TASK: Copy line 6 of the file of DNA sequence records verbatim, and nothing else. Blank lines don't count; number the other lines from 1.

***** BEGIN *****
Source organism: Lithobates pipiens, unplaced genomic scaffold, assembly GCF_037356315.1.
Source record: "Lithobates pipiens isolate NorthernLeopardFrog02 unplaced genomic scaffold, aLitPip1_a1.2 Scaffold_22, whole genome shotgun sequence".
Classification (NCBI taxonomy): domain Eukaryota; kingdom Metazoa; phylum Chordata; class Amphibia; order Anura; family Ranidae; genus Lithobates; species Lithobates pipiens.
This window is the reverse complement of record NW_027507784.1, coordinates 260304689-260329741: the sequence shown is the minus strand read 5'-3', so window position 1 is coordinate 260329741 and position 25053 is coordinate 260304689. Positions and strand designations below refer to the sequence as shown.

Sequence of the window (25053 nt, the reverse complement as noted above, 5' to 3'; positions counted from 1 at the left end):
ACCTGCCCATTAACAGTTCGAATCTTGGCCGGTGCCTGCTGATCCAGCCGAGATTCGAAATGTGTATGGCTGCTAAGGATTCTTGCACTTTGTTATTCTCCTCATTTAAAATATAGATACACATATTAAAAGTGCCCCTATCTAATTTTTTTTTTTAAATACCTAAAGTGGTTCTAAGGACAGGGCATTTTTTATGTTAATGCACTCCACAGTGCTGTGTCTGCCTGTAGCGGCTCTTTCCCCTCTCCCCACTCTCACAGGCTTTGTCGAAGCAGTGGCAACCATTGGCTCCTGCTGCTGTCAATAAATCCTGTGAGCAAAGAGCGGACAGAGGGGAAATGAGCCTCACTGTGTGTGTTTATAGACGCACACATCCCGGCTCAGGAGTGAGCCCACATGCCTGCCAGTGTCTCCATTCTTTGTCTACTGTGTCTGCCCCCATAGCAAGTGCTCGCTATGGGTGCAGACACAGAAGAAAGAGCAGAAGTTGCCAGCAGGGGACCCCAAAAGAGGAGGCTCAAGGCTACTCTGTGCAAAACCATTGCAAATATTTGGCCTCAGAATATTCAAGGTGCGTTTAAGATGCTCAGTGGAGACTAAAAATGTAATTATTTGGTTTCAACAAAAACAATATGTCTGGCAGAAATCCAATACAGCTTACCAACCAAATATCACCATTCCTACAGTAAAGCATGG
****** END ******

ACCTGCCCATTAACAGTTCGAATCTTGGCCGGTGCCTGCTGATCCAGCCGAGATTCGAAATGTGTATGGCTGCTAAGGATTCTTGCACTTTGTTATTCTCCTCATTTAAAATATAGATACACATATTAAAAGTGCCCCTATCTAATTTTTTTTTTTAAATACCTAAAGTGGTTCTAAGGACAGGGCATTTTTTATGTTAATGCACTCCACAGTGCTGTGTCTGCCTGTAGCGGCTCTTTCCCCTCTCCCCACTCTCACAGGCTTTGTCGAAGCAGTGGCAACCATTGGCTCCTGCTGCTGTCAATAAATCCTGTGAGCAAAGAGCGGACAGAGGGGAAATGAGCCTCACTGTGTGTGTTTATAGACGCACACATCCCGGCTCAGGAGTGAGCCCACATGCCTGCCAGTGTCTCCATTCTTTGTCTACTGTGTCTGCCCCCATAGCAAGTGCTCGCTATGGGTGCAGACACAGAAGAAAGAGCAGAAGTTGCCAGCAGGGGACCCCAAAAGAGGAGGCTCAAGGCTACTCTGTGCAAAACCATTGCAAATATTTGGCCTCAGAATATTCAAGGTGCGTTTAAGATGCTCAGTGGAGACTAAAAATGTAATTATTTGGTTTCAACAAAAACAATATGTCTGGCAGAAATCCAATACAGCTTACCAACCAAATATCACCATTCCTACAGTAAAGCATGG